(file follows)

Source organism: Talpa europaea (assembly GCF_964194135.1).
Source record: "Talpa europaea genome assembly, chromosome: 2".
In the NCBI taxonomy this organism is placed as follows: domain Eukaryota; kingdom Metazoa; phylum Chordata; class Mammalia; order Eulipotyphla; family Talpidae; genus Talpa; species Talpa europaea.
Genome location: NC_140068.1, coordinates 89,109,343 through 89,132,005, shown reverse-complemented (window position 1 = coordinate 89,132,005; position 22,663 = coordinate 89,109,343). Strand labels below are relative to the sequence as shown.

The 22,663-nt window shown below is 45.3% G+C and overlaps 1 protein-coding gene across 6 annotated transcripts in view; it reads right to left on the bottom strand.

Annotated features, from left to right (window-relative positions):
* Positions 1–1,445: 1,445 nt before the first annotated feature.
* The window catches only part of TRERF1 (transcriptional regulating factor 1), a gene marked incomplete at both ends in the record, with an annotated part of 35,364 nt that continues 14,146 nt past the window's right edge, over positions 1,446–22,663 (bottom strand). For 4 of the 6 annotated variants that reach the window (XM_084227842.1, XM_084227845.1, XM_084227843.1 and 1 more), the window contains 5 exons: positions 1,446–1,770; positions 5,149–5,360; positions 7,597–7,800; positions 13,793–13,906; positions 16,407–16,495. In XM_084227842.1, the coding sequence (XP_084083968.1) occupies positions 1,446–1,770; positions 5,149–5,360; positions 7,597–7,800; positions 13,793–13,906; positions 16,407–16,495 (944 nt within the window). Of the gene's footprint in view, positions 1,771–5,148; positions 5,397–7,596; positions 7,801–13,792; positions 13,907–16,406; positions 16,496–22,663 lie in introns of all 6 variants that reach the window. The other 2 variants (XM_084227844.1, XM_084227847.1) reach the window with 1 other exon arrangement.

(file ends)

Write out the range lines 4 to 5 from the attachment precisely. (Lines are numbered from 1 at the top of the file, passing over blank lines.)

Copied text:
Genome location: NC_140068.1, coordinates 89,109,343 through 89,132,005, shown reverse-complemented (window position 1 = coordinate 89,132,005; position 22,663 = coordinate 89,109,343). Strand labels below are relative to the sequence as shown.

The 22,663-nt window shown below is 45.3% G+C and overlaps 1 protein-coding gene across 6 annotated transcripts in view; it reads right to left on the bottom strand.